36 Hours in Queenstown, New Zealand

36 Hours in Queenstown, New Zealand

The adventure capital of New Zealand, Queenstown, the South Island’s magnetic mountain resort, thrives on adrenaline. Site of the first commercial bungee-jumping operation — established in 1988 over the Kawarau River — Queenstown is the place to test your courage by jumping off, flying over or skimming above things. During the winter (June through September), visitors flock to four ski areas in the surrounding Southern Alps. The rest of the year, Queenstown serves as the gateway to Mount Aspiring National Park, Fiordland National Park in the west, and countless hikes, including multiday treks on the Milford, Routeburn Greenstone and Caples tracks. In March, the beginning of fall, the crowds have eased but the weather is still great for outdoor adventures. The Akarua Arrowtown Autumn Festival in nearby Arrowtown is from April 16 to 20, and the LUMA Southern Light Project, which brings light installations to Queenstown Gardens, takes place May 29 to June 1. On the shores of glacially carved Lake Wakatipu, New Zealand’s third largest lake, Queenstown offers a respite from the wild with sophisticated dining and shopping, each with a distinct Kiwi accent.

To get a sense of the jewel-like, mountain-encircled setting of Queenstown, go vertical one of two ways. Ride the Skyline Gondola (44 New Zealand dollars, or about $28) to ascend some 1,475 feet to the top of Bob’s Peak, high enough to appreciate how the town hugs the protected bays of the lightning-bolt-shaped lake, and the wall of mountains in the distance, known as the Remarkables (recognizable to “Lord of the Rings” film fans). In true Kiwi fashion, the gondola provides extra thrills once you reach the top, including a sled luge track (from 61 dollars, including gondola), but there’s plenty of awe-inspiring scenery to freely appreciate along its mountaintop hiking trails. To save gondola fare entirely, get a similar high via the 1,640-foot climb up the Queenstown Hill Time Walk.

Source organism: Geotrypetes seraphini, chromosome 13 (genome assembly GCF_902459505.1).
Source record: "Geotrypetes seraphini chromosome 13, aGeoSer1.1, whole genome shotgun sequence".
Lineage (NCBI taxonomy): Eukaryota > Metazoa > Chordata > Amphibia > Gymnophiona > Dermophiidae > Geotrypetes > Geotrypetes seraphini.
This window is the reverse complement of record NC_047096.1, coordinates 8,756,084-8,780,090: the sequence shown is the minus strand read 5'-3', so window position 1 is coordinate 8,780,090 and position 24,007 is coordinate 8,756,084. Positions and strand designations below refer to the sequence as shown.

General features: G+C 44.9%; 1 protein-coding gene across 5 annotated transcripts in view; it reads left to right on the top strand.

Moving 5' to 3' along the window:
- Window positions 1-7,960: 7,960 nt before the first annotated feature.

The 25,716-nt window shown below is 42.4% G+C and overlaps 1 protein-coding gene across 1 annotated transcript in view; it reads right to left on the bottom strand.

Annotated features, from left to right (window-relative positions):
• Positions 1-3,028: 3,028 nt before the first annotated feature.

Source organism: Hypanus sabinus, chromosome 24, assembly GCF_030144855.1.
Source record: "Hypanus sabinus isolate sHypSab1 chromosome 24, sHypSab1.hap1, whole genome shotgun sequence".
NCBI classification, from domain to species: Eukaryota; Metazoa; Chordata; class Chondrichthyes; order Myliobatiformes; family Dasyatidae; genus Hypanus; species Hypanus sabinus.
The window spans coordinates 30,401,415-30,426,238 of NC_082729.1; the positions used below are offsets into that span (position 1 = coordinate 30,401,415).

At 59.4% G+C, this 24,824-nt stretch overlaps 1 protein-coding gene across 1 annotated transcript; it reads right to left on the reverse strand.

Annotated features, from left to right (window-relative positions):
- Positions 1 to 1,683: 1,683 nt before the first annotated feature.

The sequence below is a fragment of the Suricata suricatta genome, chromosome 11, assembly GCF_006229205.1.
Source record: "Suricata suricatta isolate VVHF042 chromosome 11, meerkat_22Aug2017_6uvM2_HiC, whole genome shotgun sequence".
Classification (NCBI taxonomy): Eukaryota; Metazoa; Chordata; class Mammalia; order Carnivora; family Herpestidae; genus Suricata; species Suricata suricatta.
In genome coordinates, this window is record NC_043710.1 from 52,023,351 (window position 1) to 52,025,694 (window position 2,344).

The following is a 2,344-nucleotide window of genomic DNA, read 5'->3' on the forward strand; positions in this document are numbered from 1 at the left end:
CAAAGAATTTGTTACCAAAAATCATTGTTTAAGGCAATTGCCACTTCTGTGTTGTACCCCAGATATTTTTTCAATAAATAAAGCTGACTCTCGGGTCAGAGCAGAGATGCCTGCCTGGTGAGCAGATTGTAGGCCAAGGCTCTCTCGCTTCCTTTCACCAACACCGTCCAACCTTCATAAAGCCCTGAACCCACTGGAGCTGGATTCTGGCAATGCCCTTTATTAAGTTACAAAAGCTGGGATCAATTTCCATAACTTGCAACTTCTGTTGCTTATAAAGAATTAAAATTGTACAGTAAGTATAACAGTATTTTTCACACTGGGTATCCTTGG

Billing itself as a community hotel, the Sherwood Queenstown, a former Tudor-inspired motel given a hipster overhaul on a hillside just outside of the downtown area, has become a destination for locals and travelers interested in culture and sustainability. Join in by reserving a table at its restaurant, provisioned in part by its own gardens. Locavore dishes might include green salad from the garden (10 dollars), venison tartare (18 dollars) and barbecued lamb (32 dollars). On weekend evenings, there’s a good chance a concert will be going on in its intimate lounge; at the very least, there are outdoor fires around which to mingle and gaze at the starry night sky.